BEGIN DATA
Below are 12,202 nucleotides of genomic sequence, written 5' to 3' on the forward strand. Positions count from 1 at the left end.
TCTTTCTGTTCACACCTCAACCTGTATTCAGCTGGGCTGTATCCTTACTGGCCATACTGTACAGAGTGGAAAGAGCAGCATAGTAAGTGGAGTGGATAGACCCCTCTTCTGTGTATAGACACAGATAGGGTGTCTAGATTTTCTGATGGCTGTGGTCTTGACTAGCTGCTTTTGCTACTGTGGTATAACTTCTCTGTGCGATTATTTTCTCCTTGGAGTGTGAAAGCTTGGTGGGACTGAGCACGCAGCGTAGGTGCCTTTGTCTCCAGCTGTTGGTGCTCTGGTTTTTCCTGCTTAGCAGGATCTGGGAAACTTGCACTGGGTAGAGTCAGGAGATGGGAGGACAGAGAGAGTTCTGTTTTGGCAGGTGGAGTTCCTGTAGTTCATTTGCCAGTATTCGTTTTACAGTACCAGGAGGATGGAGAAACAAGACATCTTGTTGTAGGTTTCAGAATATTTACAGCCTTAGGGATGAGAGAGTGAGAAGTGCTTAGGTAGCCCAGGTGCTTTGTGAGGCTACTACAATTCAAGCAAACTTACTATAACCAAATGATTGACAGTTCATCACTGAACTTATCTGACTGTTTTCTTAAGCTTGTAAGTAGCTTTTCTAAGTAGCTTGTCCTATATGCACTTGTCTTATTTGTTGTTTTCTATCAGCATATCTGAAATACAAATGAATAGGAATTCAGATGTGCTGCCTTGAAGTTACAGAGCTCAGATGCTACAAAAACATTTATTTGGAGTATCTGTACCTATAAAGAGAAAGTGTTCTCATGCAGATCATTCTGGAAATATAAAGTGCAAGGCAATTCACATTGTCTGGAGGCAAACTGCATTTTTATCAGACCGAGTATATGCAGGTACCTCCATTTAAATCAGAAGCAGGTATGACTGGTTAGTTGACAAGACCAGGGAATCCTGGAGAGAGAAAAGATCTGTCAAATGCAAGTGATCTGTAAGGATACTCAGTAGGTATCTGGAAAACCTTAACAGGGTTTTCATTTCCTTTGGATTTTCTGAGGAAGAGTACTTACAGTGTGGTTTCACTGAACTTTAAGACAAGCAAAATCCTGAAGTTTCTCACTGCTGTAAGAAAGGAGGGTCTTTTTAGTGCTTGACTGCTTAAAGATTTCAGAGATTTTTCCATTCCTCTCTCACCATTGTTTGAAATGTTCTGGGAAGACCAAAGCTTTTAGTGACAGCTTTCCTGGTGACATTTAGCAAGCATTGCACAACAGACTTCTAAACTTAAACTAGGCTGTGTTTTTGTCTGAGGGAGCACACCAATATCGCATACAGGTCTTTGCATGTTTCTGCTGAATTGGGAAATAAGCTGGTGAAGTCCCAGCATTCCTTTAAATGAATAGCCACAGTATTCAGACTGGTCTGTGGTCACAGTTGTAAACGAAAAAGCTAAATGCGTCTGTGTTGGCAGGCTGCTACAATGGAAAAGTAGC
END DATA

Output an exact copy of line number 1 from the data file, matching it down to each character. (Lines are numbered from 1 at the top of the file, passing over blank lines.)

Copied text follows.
Below are 12,202 nucleotides of genomic sequence, written 5' to 3' on the forward strand. Positions count from 1 at the left end.